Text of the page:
At a Glance
Shirt with iPod integration.
(The following review, covering Koyono’s BlackCoat Sport and BlackCoat Surf Edition, is an excerpt from a Playlist article on iPod apparel; you can read the full article at the link below.)
Koyono describes the $299 BlackCoat Sport as “Business Active wear.” In other words, it’s a lightweight, comfortable jacket with a design that still looks nice enough to wear to work or out on the town. The waist-length, straight-cut jacket feels like it’s made of overcoat material, but is actually constructed of waterproof/windproof/breathable Nextec Epic nylon. Instead of zippers, the BlackCoat Sport closes via five large buttons. You get two zippered interior pockets (one for your iPod, which also includes a hidden smaller pocket) and two non-zippered hand pockets on the outside.
Koyono’s $199 BlackCoat Surf Edition uses a similar 5-button, straight-cut design, but in a short-sleeve, water-resistant, stretch-cotton jacket; it looks more like a thick shirt than a coat. (It’s also available in either black or sandstone.) Koyono advertises the Surf as a “summer” jacket — for wearing over a t-shirt or tank top to store all your gadgets — thanks to its breathable fabric, mesh lining, and short sleeves. Like the Sport, you get two zippered interior pockets (one for your iPod, with the same hidden pocket) and two non-zippered hand pockets.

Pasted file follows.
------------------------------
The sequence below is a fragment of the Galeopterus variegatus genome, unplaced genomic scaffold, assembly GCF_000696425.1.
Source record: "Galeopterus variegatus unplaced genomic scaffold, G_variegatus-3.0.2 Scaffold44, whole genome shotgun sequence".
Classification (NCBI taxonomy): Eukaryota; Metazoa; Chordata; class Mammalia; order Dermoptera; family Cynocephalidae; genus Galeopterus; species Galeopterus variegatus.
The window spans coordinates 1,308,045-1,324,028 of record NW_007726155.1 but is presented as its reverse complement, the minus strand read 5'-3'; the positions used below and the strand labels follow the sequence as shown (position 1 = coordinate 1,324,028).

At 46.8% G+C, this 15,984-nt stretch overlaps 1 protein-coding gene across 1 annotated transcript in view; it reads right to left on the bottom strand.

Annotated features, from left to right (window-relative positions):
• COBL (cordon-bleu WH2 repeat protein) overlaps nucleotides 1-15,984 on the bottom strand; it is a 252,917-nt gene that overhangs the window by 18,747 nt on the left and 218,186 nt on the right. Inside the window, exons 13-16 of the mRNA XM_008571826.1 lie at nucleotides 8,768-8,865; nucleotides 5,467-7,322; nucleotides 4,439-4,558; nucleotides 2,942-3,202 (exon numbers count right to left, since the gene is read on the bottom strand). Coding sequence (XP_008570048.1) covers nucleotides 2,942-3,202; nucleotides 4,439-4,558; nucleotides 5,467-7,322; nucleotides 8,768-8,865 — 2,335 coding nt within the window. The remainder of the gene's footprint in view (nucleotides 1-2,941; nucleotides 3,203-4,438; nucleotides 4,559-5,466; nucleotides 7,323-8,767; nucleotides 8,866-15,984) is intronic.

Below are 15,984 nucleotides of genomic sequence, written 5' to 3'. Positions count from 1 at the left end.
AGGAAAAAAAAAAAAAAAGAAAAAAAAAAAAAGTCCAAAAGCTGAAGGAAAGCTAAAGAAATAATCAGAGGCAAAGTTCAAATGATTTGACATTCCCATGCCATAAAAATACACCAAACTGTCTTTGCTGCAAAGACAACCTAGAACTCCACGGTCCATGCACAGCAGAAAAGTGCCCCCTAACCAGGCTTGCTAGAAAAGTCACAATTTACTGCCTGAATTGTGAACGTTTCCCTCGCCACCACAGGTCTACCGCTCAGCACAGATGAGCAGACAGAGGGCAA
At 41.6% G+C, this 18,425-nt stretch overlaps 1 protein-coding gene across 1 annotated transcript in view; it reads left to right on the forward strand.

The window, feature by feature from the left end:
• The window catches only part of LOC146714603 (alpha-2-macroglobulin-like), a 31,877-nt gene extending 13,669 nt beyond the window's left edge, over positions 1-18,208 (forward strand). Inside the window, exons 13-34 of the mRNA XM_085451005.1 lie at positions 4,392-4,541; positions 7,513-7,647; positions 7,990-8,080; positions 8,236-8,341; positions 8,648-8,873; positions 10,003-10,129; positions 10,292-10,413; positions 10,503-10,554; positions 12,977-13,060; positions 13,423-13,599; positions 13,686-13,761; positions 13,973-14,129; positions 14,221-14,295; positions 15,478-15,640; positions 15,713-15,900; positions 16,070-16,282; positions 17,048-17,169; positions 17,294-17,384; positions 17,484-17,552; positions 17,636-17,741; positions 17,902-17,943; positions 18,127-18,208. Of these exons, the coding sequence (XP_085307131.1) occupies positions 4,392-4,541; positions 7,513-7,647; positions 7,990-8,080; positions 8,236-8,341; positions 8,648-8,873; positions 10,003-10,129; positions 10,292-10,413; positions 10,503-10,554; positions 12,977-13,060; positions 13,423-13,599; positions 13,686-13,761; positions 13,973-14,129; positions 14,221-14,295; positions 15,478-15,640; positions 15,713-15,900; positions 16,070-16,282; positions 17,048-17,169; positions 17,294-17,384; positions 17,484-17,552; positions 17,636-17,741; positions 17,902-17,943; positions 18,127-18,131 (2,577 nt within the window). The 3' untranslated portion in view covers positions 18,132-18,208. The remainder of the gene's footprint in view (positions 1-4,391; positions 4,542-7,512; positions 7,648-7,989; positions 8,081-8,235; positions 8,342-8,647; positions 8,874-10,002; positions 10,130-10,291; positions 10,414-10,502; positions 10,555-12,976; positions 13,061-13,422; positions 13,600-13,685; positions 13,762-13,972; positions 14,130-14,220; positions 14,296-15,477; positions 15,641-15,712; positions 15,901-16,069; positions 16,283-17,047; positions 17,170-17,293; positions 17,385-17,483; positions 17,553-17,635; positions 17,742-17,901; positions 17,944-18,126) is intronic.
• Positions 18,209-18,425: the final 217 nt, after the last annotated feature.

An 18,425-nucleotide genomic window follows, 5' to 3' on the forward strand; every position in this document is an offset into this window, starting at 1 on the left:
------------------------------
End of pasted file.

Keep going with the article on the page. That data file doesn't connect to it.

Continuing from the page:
The ElekTex buttons used in Koyono’s products work exactly like those used in Kenpo’s MKT-07 jacket; in fact, the systems are so similar that I’d be surprised if Kenpo isn’t using Eleksen’s technology, as well. You place your iPod in the left interior pocket and connect the dock-connector plug, and your headphones, to your dockable iPod. (Unlike JanSport and Kenpo jackets, the Sport and Surf don’t include any cable management loops.) Unfortunately, the Koyono controller suffers from the same inconvenient auto-lock feature as the Kenpo version. (See the full article for more details.)
However, the Koyono jackets differ from the Kenpo in that Koyono has placed the iPod controls on the inside of each jacket, next to the iPod pocket; you use your thumb to press the buttons. This design has both advantages and disadvantages. On the positive side, it means that it’s not obvious you’re wearing an expensive, iPod-compatible jacket, and the jacket’s looks aren’t blemished by an iPod controller. On the other hand, it makes the buttons much less convenient, especially if the jacket is buttoned. (Granted, this would be a bigger issue in a cold-weather coat, where opening the jacket to access the controls would mean letting in the cold air.) In addition, this placement begs the question: Do you really need integrated controls if you have to reach inside the jacket to access them? I’m sure some people will be satisfied with a non-iPod-integrated jacket with an interior pocket that lets them press the iPod’s own Click Wheel through the pocket lining.
Both BlackCoat jackets are very comfortable and look great. However, their interior-mounted controls and hefty price tags make them more difficult to recommend than the Kenpo and JanSport models, which are less expensive and a bit more functional. Basically, you pay for Koyono’s more-fashionable style; if you’re OK with that, so are we.–Dan Frakes